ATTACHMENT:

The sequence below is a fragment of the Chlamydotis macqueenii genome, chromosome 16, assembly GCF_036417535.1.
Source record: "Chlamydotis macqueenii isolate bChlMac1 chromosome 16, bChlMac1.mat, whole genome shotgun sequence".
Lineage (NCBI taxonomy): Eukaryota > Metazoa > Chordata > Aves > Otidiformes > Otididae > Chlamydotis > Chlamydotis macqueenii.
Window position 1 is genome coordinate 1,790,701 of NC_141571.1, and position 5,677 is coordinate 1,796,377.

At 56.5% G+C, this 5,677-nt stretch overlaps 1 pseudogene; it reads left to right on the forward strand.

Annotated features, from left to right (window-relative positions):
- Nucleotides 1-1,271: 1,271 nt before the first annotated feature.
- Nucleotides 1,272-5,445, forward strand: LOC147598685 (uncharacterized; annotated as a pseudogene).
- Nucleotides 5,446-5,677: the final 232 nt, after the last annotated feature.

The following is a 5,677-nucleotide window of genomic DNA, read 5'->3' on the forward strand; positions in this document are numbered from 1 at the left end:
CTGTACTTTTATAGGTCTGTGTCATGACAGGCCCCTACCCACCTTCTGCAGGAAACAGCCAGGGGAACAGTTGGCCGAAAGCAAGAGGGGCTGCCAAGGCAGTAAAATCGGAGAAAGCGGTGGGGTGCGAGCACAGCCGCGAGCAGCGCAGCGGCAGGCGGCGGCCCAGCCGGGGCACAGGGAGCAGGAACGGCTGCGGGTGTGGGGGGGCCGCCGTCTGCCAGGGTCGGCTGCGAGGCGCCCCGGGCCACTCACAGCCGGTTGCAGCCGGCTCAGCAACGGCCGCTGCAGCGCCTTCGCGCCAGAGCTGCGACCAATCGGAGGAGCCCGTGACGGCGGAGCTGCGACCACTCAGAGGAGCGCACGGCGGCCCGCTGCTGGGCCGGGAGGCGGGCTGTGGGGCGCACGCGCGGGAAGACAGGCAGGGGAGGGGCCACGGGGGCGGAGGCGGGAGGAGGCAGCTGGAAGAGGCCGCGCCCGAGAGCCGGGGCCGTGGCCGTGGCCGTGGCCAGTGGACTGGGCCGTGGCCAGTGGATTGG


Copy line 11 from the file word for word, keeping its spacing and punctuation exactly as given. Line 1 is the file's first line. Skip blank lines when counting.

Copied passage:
CTGTACTTTTATAGGTCTGTGTCATGACAGGCCCCTACCCACCTTCTGCAGGAAACAGCCAGGGGAACAGTTGGCCGAAAGCAAGAGGGGCTGCCAAGGCAGTAAAATCGGAGAAAGCGGTGGGGTGCGAGCACAGCCGCGAGCAGCGCAGCGGCAGGCGGCGGCCCAGCCGGGGCACAGGGAGCAGGAACGGCTGCGGGTGTGGGGGGGCCGCCGTCTGCCAGGGTCGGCTGCGAGGCGCCCCGGGCCACTCACAGCCGGTTGCAGCCGGCTCAGCAACGGCCGCTGCAGCGCCTTCGCGCCAGAGCTGCGACCAATCGGAGGAGCCCGTGACGGCGGAGCTGCGACCACTCAGAGGAGCGCACGGCGGCCCGCTGCTGGGCCGGGAGGCGGGCTGTGGGGCGCACGCGCGGGAAGACAGGCAGGGGAGGGGCCACGGGGGCGGAGGCGGGAGGAGGCAGCTGGAAGAGGCCGCGCCCGAGAGCCGGGGCCGTGGCCGTGGCCGTGGCCAGTGGACTGGGCCGTGGCCAGTGGATTGG